"Discovery rules are designed to further 'the public policies of expeditious handling of cases, avoiding stale evidence, and providing uniformity, predictability and security in the conduct of litigation.'" Cunningham v. Rummel, 223 N.J. Super. 15, 18 (App. Div. 1988) (quoting Zaccardi v. Becker, 88 N.J. 245, 252 (1982)). To accomplish these objectives, courts have the "inherent discretionary power to impose sanctions for failure to make discovery, subject only to the requirement that they be just and reasonable in the circumstances." Calabrese v. Trenton State College, 162 N.J. Super. 145, 151-52 (App. Div. 1978), aff'd, 82 N.J. 321 (1980).

Even if defendant did not dispute her signature on P-1, she was entitled to have pretrial disclosure of plaintiff's intent to use that document so that she could prepare adequately for trial. The discovery rules are "designed to eliminate, as far as possible, concealment and surprise in the trial of lawsuits." Abtrax Pharms., Inc. v. Elkins-Sinn, Inc., 139 N.J. 499, 512 (1995) (quoting Oliviero v. Porter Hayden Co., 241 N.J. Super. 381, 387 (App. Div. 1990)). The fact that one admits prior knowledge of a document does not mean that its surprise use at trial is not prejudicial. Defendant may not have received a copy of P-1 at the time it was executed, or she may have forgotten that she had signed such a document in plaintiff's office some two years before this litigation. It would have been important to defendant's preparation for trial to know that such a document existed and plaintiff intended to rely on it to prove her liability.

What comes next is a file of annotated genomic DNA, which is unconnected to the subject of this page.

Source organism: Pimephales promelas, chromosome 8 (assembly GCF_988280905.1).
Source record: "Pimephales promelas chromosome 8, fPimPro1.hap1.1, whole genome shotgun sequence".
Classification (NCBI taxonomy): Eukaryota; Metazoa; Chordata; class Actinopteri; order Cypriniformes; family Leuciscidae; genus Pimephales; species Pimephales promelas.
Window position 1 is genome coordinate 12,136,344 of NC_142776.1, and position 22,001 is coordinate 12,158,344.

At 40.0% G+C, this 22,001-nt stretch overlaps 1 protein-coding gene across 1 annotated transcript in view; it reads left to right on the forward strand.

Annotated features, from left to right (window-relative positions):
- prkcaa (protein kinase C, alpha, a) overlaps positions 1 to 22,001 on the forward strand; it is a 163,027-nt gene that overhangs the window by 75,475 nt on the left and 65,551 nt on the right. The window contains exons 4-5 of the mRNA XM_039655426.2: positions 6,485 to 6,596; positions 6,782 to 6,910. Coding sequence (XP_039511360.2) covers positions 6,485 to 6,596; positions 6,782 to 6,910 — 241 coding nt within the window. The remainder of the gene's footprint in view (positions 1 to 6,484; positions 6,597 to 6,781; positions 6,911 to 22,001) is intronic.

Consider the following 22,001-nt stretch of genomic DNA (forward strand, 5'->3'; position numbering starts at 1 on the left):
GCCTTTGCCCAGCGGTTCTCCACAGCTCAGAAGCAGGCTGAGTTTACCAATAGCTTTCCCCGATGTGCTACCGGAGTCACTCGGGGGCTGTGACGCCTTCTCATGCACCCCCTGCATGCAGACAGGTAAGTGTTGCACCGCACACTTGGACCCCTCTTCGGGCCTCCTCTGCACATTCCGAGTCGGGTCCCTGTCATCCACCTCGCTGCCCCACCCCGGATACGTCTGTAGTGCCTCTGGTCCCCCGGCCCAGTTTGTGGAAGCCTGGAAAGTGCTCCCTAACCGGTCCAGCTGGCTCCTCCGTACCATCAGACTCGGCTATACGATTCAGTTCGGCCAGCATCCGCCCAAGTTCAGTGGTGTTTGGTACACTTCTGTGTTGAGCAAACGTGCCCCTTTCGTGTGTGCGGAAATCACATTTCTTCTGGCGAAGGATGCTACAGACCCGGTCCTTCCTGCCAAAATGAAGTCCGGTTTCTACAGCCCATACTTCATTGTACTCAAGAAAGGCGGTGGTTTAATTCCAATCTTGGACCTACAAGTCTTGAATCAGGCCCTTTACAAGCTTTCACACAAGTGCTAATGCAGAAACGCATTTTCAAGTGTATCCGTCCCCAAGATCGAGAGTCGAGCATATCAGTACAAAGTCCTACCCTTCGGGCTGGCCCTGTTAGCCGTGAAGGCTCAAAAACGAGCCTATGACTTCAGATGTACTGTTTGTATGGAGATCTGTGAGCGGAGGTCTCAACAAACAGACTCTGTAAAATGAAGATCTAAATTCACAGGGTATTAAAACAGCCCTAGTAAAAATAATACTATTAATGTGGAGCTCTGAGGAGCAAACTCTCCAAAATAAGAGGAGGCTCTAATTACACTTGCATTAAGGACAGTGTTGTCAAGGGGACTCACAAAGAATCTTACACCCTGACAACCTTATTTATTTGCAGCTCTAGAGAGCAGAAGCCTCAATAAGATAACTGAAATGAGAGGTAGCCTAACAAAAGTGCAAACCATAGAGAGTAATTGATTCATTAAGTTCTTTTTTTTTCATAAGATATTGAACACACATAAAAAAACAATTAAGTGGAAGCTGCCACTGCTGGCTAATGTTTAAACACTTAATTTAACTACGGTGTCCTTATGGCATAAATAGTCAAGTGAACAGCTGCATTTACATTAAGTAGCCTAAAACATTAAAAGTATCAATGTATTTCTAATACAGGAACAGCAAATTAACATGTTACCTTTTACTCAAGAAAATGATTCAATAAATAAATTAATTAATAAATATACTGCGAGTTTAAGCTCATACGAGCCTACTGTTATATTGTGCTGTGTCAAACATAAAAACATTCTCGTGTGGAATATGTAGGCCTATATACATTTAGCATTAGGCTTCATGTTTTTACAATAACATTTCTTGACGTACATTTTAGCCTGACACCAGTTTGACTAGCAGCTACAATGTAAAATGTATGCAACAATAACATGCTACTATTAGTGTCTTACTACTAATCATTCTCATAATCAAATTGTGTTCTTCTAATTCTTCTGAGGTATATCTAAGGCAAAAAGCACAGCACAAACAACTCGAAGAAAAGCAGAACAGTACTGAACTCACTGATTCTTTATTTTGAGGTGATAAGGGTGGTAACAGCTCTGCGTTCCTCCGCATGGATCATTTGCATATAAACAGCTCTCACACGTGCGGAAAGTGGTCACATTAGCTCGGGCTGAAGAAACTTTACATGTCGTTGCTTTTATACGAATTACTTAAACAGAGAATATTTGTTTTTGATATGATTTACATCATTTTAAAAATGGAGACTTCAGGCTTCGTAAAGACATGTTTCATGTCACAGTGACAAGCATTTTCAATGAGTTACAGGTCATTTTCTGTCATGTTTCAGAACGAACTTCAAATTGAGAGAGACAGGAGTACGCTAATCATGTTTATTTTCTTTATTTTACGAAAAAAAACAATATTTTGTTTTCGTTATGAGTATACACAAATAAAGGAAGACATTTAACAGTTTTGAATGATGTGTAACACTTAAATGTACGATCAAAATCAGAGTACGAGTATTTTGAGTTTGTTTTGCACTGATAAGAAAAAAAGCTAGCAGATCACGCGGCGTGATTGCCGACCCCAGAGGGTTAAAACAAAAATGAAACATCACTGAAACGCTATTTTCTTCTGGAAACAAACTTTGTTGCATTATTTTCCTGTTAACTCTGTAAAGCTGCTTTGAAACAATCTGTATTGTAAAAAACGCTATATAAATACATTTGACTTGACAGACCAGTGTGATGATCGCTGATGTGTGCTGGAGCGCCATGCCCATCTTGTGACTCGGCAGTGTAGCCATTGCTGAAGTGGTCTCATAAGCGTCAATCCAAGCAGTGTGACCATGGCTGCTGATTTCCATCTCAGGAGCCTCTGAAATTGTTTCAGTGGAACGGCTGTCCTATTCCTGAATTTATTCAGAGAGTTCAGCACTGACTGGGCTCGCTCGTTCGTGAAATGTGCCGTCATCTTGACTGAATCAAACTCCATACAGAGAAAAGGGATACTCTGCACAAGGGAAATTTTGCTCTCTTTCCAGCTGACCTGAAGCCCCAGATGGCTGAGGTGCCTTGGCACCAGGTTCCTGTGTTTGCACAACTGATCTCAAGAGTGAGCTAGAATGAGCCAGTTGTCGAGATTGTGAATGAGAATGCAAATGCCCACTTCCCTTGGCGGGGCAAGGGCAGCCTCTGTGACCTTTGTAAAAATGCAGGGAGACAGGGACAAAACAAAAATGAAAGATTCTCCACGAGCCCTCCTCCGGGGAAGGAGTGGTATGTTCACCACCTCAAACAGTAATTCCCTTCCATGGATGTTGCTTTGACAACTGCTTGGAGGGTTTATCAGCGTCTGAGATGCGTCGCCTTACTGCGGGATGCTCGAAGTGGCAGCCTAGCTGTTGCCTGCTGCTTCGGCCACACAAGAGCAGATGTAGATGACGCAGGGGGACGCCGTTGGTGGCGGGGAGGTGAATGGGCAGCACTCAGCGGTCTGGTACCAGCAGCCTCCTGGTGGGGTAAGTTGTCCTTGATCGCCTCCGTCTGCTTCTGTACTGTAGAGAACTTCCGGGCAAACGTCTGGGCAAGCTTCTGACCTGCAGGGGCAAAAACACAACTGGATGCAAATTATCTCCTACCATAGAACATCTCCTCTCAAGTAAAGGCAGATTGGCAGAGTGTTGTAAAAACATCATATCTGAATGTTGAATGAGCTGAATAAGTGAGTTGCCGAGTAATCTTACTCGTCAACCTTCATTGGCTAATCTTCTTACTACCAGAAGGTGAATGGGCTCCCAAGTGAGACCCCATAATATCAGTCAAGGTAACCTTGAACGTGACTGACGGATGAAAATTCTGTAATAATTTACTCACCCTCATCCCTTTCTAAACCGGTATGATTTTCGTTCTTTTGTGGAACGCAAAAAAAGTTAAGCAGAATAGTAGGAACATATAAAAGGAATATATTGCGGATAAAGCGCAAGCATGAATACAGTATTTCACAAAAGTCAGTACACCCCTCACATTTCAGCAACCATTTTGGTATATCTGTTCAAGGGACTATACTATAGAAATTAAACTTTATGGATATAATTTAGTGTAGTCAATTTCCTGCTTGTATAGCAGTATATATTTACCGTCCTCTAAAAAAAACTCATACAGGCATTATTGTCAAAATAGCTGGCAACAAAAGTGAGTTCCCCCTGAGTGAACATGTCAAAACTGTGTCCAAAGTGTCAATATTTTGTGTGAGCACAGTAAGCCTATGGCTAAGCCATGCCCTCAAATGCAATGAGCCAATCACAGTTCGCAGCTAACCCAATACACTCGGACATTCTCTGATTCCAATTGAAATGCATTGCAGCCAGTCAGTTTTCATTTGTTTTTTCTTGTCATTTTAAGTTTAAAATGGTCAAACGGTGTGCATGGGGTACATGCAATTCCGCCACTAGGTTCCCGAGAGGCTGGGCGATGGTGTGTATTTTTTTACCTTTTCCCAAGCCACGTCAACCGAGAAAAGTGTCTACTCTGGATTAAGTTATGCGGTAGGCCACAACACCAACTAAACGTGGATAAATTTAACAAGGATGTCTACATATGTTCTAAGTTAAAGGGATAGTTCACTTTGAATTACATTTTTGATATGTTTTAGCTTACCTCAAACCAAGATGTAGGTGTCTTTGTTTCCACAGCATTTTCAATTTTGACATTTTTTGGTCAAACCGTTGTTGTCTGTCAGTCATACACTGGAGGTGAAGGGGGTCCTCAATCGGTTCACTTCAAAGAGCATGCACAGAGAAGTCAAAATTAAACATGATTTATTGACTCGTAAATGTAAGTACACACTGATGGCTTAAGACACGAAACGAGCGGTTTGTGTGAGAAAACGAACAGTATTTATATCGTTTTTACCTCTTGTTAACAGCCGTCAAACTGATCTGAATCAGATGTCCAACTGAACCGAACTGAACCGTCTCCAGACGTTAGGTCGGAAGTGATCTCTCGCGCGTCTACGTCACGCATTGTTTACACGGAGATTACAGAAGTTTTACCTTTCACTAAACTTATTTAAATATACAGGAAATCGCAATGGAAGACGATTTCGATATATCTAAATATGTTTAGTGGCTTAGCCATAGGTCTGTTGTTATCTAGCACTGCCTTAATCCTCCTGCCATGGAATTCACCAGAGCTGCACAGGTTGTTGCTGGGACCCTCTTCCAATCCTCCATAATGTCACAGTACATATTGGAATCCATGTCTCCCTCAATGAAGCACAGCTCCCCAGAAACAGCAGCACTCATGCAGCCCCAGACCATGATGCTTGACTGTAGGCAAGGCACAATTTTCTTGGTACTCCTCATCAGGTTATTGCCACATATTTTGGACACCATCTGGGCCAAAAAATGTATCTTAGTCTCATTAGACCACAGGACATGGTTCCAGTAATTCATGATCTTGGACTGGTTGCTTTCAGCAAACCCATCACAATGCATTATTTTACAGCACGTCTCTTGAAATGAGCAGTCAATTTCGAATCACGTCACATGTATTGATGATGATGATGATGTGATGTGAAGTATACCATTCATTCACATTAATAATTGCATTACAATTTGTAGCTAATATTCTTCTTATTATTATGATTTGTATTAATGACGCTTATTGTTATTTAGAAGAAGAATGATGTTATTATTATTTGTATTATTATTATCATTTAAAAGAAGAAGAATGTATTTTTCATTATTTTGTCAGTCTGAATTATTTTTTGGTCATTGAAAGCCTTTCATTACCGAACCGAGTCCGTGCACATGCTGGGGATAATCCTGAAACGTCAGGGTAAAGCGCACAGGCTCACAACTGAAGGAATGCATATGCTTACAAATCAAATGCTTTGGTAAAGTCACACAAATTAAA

Without prior knowledge of the document, defendant's attorney could not have consulted her client about it and prepared an explanation or response. Also, if defense counsel had been made aware that P-1 would be offered to refute her client's testimony, she may have altered her defenses and presentation. For example, she may have chosen to call Dr. Kim to testify about his alleged oral promises to defendant that the insurance payments and defendant's co-payments would be accepted as payment in full. In its decision, the trial court gave no credence to defendant's testimony about the alleged oral promises because the court relied on the contradictory provision of P-1. Because of plaintiff's discovery violation, defendant was not given adequate notice of plaintiff's evidence at trial and was at a disadvantage in proving that plaintiff's oral promises should comprise the parties' agreement rather than the statement of personal responsibility contained in P-1.

The trial court could have considered excluding P-1 from evidence or whether a lesser remedy might cure the prejudice, such as adjournment of the trial to allow defendant to respond to the document, or even a mistrial. See, e.g., Oliviero, supra, 241 N.J. Super. at 384. We do not decide here what remedy would have been appropriate, or whether P-1 may be admitted in evidence on retrial if the prejudice has now been cured.

Because of plaintiff's discovery violation and the absence of foundation evidence authenticating P-1 for admission, and because P-1 was crucial to the court's decision, defendant is entitled to a new trial.

Reversed and remanded for a new trial.